This reads like a manual for male initiation in a warlike, patriarchal, tribal society. From a critical point of view, this heroizing glorification of war means that belonging to the military and participating in war both have the character of a hypervirile, exclusively male rebirth with initiation-like features, through which traces of the maternal are eliminated and thus the influence of fear-inducing images of femininity is warded off. “The military initiation rite,” as Eva Kreisky succinctly puts it, “lets one enter the world of ‘true’ masculinity.”9 From this perspective, wars also serve to mobilize, deploy and prove this militarized masculinity, which is oriented toward defense and fighting, and to repair its subjectivity, which is experienced as threatened or even damaged.
How and by what methods is this construct of soldierly masculinity created? At the center of military socialization, at the core of which is socialization to kill – a fact which is often willingly forgotten – there is a fundamental reconstruction of the personality: the transformation of a “civilian self” into a “military self”. For Markus Euskirchen, this means: “First, the young man – during basic training – is partially broken down, reconfigured and rebuilt.” The subsequent “restructuring” of the young men “takes place under the promise of a super-masculinity, to be acquired collectively.”10 One of the most important means of this restructuring is the development and channeling of mechanisms for processing the fears generated by military training and massively amplified under deployment conditions. The fears are thus to be transformed into an aggressive imagining of the enemy – and that means, in a spirit of camaraderie and with esprit de corps, to be warded off and transformed into the seemingly justified fight against an external enemy. In this way, fear can be transformed into hostility, hatred and cruelty.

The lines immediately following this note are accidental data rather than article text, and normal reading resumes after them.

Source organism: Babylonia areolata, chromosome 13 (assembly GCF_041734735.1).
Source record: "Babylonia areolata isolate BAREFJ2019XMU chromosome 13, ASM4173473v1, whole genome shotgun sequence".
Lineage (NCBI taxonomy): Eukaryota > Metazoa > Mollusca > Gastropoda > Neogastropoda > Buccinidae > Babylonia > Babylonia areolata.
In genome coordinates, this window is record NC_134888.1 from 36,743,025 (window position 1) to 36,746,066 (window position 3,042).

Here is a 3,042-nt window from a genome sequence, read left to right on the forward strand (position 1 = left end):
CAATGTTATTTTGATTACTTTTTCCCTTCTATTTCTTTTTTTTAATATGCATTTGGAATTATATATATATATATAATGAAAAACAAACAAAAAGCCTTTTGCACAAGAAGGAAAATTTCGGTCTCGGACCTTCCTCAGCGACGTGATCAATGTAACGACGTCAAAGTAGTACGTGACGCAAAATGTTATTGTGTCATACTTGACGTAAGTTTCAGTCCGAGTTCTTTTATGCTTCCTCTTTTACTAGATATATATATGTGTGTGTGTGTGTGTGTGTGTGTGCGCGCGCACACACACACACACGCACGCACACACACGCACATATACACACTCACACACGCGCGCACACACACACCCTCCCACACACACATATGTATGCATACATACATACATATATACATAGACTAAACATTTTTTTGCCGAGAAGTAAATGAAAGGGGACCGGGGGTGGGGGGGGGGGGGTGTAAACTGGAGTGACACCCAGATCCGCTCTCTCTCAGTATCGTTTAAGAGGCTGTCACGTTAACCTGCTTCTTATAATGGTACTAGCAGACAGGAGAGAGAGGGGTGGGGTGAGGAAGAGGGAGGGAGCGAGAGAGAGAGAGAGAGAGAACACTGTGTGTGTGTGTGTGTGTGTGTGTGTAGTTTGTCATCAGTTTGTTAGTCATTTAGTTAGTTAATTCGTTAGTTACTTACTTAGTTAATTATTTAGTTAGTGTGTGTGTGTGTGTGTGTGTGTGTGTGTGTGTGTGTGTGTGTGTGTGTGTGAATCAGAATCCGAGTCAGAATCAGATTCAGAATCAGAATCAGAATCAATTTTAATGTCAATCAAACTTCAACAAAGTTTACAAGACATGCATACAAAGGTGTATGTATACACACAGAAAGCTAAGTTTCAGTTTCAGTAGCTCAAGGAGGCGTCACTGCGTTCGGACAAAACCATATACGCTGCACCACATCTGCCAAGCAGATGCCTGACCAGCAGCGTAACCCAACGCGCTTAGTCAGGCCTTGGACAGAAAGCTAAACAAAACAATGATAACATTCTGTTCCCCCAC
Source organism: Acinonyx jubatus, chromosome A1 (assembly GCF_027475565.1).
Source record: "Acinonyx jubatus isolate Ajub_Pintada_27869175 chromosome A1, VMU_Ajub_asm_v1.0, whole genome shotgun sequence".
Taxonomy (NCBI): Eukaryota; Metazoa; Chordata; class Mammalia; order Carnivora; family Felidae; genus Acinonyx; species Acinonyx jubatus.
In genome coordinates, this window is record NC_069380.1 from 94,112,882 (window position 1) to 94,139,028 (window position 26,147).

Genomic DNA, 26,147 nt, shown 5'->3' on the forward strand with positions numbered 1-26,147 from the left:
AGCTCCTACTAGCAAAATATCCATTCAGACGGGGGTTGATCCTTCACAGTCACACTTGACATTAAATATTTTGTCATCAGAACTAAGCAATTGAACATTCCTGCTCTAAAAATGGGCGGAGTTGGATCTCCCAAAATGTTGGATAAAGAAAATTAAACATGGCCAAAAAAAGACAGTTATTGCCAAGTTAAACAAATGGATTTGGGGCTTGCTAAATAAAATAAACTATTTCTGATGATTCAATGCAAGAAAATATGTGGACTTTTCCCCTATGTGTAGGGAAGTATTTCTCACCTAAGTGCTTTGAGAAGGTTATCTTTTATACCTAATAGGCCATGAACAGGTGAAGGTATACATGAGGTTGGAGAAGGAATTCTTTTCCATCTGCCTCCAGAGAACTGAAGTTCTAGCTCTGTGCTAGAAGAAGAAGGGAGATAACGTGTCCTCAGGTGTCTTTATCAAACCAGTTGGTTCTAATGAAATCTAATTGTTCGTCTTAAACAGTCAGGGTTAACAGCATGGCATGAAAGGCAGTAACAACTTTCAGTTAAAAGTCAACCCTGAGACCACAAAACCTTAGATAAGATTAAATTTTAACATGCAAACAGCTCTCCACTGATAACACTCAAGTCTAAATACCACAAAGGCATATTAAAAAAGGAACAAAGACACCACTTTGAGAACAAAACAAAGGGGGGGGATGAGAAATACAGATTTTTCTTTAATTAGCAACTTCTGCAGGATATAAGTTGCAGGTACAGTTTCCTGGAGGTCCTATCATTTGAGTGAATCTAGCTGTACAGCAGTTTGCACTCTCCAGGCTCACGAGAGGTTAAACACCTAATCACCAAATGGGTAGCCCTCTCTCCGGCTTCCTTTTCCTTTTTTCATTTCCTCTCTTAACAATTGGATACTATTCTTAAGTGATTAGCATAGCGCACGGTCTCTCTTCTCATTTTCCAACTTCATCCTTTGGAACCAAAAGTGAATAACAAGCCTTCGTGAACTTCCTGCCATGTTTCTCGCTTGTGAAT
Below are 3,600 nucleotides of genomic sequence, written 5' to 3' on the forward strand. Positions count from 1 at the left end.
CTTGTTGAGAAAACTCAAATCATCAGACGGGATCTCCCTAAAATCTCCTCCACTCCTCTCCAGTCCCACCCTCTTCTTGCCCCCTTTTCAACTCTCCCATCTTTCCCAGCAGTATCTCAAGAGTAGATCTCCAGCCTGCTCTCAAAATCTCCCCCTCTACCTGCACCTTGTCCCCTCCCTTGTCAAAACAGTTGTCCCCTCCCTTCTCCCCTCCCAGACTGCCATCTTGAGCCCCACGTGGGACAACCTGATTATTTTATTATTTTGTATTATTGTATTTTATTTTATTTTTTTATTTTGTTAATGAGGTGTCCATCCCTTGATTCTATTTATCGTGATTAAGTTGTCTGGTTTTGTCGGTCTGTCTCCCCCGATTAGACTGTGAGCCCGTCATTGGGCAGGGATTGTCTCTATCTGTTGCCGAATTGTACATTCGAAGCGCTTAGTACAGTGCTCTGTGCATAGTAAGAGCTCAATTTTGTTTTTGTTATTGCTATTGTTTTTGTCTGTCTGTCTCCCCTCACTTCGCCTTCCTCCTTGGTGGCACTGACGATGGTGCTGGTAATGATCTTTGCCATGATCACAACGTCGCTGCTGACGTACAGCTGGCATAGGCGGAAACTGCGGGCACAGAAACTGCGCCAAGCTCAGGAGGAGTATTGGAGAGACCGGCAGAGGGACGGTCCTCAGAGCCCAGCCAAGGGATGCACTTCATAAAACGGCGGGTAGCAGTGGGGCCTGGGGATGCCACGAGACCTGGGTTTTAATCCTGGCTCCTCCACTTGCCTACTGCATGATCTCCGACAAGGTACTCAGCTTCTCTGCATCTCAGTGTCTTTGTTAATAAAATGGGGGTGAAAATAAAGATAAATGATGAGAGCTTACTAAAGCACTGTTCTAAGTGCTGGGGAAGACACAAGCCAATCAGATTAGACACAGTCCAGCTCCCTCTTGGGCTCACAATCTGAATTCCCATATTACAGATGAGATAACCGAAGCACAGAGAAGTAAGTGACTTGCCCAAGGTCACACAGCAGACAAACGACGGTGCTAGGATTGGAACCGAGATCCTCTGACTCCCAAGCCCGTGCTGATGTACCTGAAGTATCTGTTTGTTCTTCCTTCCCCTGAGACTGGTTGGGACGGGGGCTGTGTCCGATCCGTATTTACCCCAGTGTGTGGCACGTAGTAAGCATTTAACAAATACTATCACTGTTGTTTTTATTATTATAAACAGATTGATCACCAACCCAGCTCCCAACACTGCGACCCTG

This transformation into a masculinity more or less geared to war as a part – operating as smoothly as possible – of a killing machinery ready to defend and fight starts first of all with the recruits’ bodies. The physical training practices and their methods of hardening, fatiguing, strengthening, punishing and so on are intended to put the soldiers’ bodies and therefore their minds into a state of controlled self-discipline and continuous vigilance, with the constant possibility of criticism and punishment.
The classical characteristics of this military-masculine bodily self include strength, courage, determination, an aggressive willingness to fight, toughness, discipline, unconditional devotion and obedience, a spirit of camaraderie, bravery, tenacity and a willingness to make sacrifices. The characteristics must be inscribed, as it were, in the soldier’s body and soul during the military socialization. This canon of soldierly values also makes clear, as already indicated, what does not belong to it: everything that is considered the opposite of this militarily upgraded masculinity and is typically denounced as feminine (or “gay”) and categorized under the labels “wimp”, “wuss” etc. And it is precisely in this context that the so-called “initiation rituals” belong, which are therefore primarily assigned the function of proving masculinity.